Fostering is so many things. It’s rewarding, meaningful, challenging, rewarding (yes, I know I said that already, but it deserves to be in there twice), entertaining, difficult and fun, among other things. It also teaches you A LOT. I’ve learned about tons of things about dogs. How to read (some) dog behavior/body language, how to manage two rowdy dogs, I’ve become better at ‘training’ dogs and learned to rely on myself for trying different techniques before reaching out to the more experienced.
I’ve also learned a lot about myself. I’ve learned when to say, ‘This is all I can do’, and ‘This dog isn’t a good match for my family’. Basically, I’ve learned my limitations (whether they are mine, my family’s, my dog’s, or my environment – aka city living). See, my goal is to help dogs. To help pit bulls specifically, but if the occasional Phoebe or Husky wanders in, okay fine, these guys fit that category of dogs needing something that I could give.
This past weekend, as you know, we took in UPS (now named Rayven) from BARCS. She is adorable! Check out her shenanigans with Knox this past weekend.
They played and wrestled and had a ball of fun.
But we realize, Ups (now Rayven), was just not a good match. I’ve learned in doing this (bringing a dog into your home, whether adopting or fostering), a good match outweighs cuteness. Rayven will make someone a fabulous pet. She’s friendly, responsive to training, and fairly calm in the house. In my opinion, she needs a backyard and some training. Rayven loves other dogs SO much which is fabulous, but makes for a difficult walk to go potty. Especially when you are doing this four times a day, with another dog. When each walk results in bumping into a handful of dogs, it becomes chaotic. I’m committed to training my fosters. I’m committed to having them be ambassadors for their breed. I was failing. Rayven is walking so much better on the leash in just three days. She is pulling less and really understanding heel. Walking with Knox helps I think. But all is lost when she sees another dog and I’m not sure we’ve ever walked without seeing another dog. She needs slow exposure to this, in a controlled environment and she’s just not getting that here.
We’ve been spoiled by MABB, but we think it is deserved. MABB has done a great job matching fosters with our lifestyle and our family. We are active and have an active dog (PLEASE don’t take this to assume that two active dogs is better… it’s not for us, not in our little rowhouse without a backyard. We also need to consider our young active pitbull and his needs too). We live in a city with buses, sketch-balls, firetrucks and lots of dogs right outside our doorstep. We need a dog that can thrive in this kind of enviornment…and if not thrive, at least adapt and possibly grow. We do not want to further traumatize a dog.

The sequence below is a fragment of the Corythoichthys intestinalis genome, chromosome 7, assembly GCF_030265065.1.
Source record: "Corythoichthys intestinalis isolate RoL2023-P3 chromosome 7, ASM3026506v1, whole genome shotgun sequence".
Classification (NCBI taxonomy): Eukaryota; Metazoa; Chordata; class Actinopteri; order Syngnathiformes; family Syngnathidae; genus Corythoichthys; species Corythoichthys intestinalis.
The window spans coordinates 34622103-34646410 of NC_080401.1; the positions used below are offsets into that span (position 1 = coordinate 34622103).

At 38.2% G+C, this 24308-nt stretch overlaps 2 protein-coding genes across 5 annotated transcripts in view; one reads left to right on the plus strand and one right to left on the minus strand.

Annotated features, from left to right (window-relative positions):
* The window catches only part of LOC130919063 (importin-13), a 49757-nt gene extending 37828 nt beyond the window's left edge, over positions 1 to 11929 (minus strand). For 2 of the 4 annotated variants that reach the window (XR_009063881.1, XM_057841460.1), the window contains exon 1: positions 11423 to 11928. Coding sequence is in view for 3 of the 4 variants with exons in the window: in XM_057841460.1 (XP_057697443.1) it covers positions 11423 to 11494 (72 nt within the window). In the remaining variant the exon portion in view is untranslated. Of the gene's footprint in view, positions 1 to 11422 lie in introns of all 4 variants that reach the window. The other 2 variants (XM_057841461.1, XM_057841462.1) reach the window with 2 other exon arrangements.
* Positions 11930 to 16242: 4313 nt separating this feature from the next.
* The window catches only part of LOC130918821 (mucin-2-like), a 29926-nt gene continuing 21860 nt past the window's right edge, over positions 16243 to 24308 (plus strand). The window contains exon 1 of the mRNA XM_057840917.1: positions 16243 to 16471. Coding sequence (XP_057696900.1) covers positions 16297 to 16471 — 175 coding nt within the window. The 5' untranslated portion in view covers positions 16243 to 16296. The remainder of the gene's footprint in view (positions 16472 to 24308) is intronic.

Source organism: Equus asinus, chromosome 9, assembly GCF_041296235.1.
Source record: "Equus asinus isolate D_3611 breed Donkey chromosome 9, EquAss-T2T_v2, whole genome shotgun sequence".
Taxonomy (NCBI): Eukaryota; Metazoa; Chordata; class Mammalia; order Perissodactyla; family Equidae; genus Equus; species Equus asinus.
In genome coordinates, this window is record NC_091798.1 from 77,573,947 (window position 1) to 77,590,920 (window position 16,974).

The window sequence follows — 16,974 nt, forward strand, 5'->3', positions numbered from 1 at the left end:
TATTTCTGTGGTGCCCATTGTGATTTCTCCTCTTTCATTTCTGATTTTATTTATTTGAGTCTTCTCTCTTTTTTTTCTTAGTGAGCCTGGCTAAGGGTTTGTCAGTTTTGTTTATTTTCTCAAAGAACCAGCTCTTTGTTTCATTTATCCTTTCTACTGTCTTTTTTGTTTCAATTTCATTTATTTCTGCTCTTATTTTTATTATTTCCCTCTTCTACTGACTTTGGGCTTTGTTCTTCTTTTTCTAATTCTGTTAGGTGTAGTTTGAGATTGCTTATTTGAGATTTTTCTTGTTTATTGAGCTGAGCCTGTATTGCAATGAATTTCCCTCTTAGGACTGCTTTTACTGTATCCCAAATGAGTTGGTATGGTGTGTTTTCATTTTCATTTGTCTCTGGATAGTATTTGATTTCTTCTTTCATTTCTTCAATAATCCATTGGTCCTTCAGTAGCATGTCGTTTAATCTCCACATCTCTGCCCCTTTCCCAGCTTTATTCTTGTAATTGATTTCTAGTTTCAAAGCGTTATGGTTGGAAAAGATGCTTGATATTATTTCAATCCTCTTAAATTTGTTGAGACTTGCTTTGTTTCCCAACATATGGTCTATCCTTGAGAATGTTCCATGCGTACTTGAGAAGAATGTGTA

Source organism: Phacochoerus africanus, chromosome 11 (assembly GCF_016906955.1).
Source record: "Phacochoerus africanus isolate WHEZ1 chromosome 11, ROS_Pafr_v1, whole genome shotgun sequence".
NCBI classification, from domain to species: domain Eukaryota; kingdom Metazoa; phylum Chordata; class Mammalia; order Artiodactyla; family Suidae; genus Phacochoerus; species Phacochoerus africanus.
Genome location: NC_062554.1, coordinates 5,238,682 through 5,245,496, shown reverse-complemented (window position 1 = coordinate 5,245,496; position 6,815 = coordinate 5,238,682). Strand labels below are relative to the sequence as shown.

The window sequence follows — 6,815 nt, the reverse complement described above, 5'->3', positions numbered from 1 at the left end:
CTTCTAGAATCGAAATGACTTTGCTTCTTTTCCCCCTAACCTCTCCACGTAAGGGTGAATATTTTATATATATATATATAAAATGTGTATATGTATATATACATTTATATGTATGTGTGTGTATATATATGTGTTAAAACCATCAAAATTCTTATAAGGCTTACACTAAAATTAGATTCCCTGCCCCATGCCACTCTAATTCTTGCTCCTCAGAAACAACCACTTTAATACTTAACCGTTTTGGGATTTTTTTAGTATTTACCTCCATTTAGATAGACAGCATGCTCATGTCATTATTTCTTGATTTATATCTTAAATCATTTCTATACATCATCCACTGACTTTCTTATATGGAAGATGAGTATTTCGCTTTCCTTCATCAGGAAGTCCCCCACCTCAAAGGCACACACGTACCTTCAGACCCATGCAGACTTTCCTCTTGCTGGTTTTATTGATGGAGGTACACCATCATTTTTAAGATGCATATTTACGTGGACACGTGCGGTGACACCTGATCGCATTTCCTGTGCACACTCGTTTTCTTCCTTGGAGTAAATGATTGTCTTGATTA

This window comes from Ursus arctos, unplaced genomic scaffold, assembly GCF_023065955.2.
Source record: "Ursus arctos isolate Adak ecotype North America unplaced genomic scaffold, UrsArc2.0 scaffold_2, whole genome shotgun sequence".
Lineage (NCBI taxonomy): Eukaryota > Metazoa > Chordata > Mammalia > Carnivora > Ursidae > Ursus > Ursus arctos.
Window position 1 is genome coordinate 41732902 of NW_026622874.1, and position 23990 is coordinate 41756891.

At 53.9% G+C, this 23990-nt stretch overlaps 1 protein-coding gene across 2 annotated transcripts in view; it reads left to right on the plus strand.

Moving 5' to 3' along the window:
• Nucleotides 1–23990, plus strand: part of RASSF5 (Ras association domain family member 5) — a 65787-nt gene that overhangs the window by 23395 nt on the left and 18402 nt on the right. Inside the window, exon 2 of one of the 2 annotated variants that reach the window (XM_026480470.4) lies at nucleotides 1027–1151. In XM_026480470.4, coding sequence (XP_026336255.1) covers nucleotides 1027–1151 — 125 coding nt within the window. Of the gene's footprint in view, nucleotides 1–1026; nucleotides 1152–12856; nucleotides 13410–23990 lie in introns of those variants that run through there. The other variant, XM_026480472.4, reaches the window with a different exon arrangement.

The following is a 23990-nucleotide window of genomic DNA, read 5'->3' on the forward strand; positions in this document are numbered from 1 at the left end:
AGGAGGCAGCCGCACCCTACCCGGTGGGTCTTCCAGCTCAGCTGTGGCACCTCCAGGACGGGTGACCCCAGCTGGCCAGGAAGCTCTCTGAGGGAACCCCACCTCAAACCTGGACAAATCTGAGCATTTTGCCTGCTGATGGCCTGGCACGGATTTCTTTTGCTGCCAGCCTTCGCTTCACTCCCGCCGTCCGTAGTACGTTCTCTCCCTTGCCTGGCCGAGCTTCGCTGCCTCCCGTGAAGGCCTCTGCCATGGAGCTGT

We need a dog that we can help. We need a dog that fits. Rayven wasn’t that dog. We love her. We love her underbite. He wiggle butt, and her puppy antics. We love how she melts for belly rubs and how she assumes everything and everyone is her friend. She just wasn’t the right dog for us to foster…and there certainly is not a shortage.
As guilty as I’ve felt about this. I can’t write it off as a total failure. There have been some successes. We changed her name to something much more adoptable. Goodbye UPS, hello Rayven! She’s black, its football season, and we’re in Baltimore. Could there be a better name?! We caught on to her itching and rash much quicker then it would have been caught at the shelter and she is now on meds that should clear up a staph infection very quickly. We also got to gather a ton of information on her for her bio online. Right now, it doesn’t even age her correctly and says nothing personal about her whatsoever, so we can get that updated (she’s about 8 months according to the vet tech who did her skin scrape). She knows ‘sit’, is catching onto ‘stay’, is totally housebroken, and will patiently sit at each curb, with a little reminder, before crossing the street.
This is not a failure but a lesson learned. In order for us to continue fostering, we need a foster that leaves us with the feeling of wanting to foster…of enjoying it more days than not. Of continuing our commitment and not throwing in the towel. Of feeling like “look what we did!!!” not, “Gosh we suck at this” every day. If we feel we are failing day after day, and every walk is summerized as chaotic and a step in the wrong direction— are we really doing this pup justice? On some level, the more positive experiences one has with fostering, the more he/she will do it. MABB has this down pat. They keep us coming back for more by matching us with a dog that will suit our lifestyle.
Guilty as I feel, I do know deep down that I have an obligation to help those dogs that come into our home, and I have made a commitment to fostering for the long haul. And I am excited for what the next foster will teach me…
And he’ll be here tomorrow. We’ll keep you posted!